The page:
On their eponymous debut EP, Los Angeles teens Cleo Tucker and Harmony Tividad don’t introduce their guitar-bass-vocals outfit so much as they signal their arrival, with an unexpectedly shrill indictment: “You leave me cryin’ in the fuckin’ rain/ I want ya.” They don’t mince words, or even use that many (this review is probably longer than their lyric sheet) but at just 15 minutes, there’s not exactly time for nuanced overtures. Instrumentally, Girlpool are rudimentary, too, meshing deliberate, repetitive bass lines with bare-bones chord progressions to create a simple, familiar backdrop.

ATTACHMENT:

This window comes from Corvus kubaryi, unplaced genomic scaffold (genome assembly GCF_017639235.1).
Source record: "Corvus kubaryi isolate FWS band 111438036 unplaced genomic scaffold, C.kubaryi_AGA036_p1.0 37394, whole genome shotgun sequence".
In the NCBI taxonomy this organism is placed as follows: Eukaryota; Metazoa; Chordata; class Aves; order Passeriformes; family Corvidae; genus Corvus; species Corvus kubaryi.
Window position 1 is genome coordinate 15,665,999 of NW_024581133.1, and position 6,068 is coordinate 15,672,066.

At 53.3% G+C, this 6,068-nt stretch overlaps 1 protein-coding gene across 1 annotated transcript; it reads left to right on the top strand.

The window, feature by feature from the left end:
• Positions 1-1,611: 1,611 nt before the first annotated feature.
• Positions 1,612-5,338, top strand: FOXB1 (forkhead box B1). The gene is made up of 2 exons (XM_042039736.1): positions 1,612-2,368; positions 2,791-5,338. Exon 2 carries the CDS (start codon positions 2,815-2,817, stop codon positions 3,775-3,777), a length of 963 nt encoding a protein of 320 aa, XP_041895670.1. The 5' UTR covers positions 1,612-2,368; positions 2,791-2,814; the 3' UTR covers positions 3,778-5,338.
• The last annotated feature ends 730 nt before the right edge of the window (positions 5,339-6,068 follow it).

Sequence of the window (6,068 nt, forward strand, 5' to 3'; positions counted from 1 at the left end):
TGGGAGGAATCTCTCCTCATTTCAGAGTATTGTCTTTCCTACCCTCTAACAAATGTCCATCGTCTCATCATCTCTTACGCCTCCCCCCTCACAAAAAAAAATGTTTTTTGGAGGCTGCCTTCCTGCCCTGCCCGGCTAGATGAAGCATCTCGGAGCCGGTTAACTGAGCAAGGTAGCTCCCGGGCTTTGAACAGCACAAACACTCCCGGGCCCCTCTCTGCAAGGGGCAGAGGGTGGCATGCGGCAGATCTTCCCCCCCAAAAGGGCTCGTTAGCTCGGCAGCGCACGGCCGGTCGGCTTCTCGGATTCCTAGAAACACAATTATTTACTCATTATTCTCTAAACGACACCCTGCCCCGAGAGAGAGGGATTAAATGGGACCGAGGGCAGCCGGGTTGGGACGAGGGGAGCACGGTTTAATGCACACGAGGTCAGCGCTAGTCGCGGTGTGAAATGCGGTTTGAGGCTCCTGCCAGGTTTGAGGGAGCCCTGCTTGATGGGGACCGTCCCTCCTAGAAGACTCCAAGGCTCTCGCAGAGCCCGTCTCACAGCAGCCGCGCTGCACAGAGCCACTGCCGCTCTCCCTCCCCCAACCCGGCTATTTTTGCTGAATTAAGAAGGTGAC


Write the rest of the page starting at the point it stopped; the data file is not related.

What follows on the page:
But it’s their voices that really plug them in: Nasally harmonious, they perform with such insistence that they turn the record into a sneer of exasperation — or, when words fail, just straight-up bloodcurdling rage-screams. The band wield the record’s brevity like a scythe, alighting on the various frustrations that plague the Internet-era teen feminist, from privilege (“I’ll never understand/ What it means to be a man who is white ’cause/ He never has to fight”) to the exhausting trappings of existing as a woman (“I go to work every day/ Just to be slutshamed one day”), with the concise, unfettered efficiency of an act that knows its audience. Even more than their contemporaries (puckish feminist outfits like L.A.’s Upset or Seattle’s Tacocat, for example), Girlpool deliver a goody bag of Rookie-core empowerment anthems into the inviting, wide-open arms of those in need of one (or maybe six) of those rage-screams. If the best new bands polarize, Girlpool should have no trouble flourishing.